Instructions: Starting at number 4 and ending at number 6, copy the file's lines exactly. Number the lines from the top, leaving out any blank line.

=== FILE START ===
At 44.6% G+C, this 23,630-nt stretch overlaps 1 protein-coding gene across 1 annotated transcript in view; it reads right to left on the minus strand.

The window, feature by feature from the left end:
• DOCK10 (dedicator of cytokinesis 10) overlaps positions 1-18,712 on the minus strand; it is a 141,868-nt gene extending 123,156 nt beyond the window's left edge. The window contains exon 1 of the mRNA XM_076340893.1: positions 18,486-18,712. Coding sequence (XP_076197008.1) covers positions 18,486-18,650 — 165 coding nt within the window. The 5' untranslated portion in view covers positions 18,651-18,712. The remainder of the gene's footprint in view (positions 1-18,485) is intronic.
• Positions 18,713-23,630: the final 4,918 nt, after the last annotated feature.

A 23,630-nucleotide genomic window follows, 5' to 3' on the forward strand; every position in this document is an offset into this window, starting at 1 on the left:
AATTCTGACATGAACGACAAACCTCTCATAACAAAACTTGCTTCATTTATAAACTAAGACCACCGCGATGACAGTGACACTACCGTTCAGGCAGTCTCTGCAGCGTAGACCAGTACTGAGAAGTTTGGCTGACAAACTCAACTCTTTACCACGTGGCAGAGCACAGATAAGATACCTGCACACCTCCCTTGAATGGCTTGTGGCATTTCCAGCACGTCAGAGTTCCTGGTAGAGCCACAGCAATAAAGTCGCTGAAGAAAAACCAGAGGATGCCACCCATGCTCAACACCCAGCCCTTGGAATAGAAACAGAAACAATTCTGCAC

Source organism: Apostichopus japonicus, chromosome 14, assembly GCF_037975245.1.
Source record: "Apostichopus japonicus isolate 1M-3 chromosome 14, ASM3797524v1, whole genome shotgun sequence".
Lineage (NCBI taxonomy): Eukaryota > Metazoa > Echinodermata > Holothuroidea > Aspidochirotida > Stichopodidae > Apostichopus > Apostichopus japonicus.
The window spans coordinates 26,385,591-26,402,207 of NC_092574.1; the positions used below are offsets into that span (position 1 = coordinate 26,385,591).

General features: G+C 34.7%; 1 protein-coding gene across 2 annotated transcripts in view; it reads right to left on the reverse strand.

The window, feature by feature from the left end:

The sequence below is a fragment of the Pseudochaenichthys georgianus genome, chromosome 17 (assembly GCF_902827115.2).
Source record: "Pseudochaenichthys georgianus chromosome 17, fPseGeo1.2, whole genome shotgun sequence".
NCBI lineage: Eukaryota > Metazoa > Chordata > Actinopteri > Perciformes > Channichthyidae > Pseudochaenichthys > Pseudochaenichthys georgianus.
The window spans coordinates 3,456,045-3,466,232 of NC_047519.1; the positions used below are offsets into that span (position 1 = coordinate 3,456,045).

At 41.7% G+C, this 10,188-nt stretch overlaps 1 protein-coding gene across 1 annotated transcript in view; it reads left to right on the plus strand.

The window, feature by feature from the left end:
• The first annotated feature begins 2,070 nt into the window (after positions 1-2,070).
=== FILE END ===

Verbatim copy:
• Positions 18,713-23,630: the final 4,918 nt, after the last annotated feature.

A 23,630-nucleotide genomic window follows, 5' to 3' on the forward strand; every position in this document is an offset into this window, starting at 1 on the left:
AATTCTGACATGAACGACAAACCTCTCATAACAAAACTTGCTTCATTTATAAACTAAGACCACCGCGATGACAGTGACACTACCGTTCAGGCAGTCTCTGCAGCGTAGACCAGTACTGAGAAGTTTGGCTGACAAACTCAACTCTTTACCACGTGGCAGAGCACAGATAAGATACCTGCACACCTCCCTTGAATGGCTTGTGGCATTTCCAGCACGTCAGAGTTCCTGGTAGAGCCACAGCAATAAAGTCGCTGAAGAAAAACCAGAGGATGCCACCCATGCTCAACACCCAGCCCTTGGAATAGAAACAGAAACAATTCTGCAC